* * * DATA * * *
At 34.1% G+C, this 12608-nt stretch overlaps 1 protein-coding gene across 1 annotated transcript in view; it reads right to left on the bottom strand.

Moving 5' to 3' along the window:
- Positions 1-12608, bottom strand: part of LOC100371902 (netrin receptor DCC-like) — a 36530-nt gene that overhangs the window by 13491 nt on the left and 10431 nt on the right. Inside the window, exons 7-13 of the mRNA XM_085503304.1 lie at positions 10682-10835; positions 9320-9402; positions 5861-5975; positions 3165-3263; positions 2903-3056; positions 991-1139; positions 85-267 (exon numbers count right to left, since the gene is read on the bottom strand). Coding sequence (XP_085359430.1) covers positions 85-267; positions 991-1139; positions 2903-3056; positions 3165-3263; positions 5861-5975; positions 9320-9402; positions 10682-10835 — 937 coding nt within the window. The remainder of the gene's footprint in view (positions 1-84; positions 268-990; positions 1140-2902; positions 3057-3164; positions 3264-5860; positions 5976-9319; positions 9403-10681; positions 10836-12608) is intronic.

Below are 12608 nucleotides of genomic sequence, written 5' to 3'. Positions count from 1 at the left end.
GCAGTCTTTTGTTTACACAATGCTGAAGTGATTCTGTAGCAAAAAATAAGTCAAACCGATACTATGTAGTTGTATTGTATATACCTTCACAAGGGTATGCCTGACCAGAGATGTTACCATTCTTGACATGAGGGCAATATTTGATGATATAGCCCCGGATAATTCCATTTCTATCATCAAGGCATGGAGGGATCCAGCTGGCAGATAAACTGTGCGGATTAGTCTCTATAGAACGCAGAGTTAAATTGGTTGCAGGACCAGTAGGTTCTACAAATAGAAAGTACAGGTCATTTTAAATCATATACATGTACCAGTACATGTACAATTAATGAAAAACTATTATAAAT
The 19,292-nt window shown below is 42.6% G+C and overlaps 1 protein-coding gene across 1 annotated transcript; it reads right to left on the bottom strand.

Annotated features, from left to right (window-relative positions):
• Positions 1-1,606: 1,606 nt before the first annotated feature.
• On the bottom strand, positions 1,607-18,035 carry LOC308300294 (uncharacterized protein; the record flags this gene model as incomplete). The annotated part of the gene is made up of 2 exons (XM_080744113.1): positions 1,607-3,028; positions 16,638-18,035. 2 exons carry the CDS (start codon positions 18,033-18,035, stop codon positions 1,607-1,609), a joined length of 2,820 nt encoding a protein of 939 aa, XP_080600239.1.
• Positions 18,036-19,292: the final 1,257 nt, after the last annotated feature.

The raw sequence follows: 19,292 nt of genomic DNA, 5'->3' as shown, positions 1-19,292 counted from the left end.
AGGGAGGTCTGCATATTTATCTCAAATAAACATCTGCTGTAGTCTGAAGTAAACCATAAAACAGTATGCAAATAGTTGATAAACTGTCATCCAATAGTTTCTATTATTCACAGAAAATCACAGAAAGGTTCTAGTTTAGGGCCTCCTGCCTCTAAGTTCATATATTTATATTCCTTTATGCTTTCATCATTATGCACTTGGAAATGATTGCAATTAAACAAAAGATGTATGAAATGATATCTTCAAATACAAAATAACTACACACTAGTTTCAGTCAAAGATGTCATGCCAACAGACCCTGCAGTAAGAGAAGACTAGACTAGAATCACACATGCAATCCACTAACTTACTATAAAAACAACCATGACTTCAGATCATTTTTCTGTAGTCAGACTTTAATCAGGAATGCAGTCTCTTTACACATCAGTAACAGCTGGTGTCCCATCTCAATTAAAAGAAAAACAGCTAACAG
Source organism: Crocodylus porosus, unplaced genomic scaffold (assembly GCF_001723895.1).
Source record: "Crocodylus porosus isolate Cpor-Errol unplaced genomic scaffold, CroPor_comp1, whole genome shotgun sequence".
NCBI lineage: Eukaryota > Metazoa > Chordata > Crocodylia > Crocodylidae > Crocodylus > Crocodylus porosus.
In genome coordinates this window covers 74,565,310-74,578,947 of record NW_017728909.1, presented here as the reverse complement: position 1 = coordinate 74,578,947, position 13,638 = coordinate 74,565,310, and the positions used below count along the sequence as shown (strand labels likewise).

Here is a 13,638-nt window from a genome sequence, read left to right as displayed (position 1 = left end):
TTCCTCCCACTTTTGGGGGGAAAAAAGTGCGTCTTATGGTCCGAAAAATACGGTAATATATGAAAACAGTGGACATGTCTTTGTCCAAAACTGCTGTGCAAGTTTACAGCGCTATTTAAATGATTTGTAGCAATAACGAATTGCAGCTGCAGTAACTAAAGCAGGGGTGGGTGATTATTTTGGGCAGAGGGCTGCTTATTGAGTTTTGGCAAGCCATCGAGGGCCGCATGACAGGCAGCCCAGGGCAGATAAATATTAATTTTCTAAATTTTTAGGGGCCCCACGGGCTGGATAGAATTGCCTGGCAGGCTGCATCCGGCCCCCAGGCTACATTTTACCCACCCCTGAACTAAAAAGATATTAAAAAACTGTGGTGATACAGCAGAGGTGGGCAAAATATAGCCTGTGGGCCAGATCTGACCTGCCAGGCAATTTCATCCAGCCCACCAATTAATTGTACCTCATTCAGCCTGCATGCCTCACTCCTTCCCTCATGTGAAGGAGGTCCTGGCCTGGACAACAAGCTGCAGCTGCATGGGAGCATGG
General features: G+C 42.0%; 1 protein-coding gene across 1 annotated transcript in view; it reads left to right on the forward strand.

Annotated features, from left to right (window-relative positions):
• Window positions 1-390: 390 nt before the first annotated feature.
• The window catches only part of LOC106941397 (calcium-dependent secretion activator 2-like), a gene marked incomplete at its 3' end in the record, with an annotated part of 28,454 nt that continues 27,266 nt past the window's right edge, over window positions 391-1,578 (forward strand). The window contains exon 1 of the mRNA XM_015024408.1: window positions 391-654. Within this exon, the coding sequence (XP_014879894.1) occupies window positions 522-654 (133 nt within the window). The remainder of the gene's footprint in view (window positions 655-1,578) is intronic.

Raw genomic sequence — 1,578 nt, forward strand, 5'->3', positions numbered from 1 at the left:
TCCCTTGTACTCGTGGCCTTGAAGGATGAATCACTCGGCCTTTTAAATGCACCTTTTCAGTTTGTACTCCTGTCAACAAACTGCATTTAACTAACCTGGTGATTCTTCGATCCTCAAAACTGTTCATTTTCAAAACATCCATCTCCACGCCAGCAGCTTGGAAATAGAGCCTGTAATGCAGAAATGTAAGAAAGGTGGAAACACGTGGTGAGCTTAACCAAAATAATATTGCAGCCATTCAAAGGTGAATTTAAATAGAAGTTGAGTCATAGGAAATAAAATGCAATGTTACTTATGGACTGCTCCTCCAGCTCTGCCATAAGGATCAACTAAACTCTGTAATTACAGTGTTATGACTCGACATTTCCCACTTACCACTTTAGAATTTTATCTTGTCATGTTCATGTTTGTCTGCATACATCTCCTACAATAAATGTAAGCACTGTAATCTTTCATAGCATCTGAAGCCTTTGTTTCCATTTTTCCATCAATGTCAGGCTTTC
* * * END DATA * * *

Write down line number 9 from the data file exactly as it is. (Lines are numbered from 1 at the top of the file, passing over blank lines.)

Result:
• On the bottom strand, positions 1,607-18,035 carry LOC308300294 (uncharacterized protein; the record flags this gene model as incomplete). The annotated part of the gene is made up of 2 exons (XM_080744113.1): positions 1,607-3,028; positions 16,638-18,035. 2 exons carry the CDS (start codon positions 18,033-18,035, stop codon positions 1,607-1,609), a joined length of 2,820 nt encoding a protein of 939 aa, XP_080600239.1.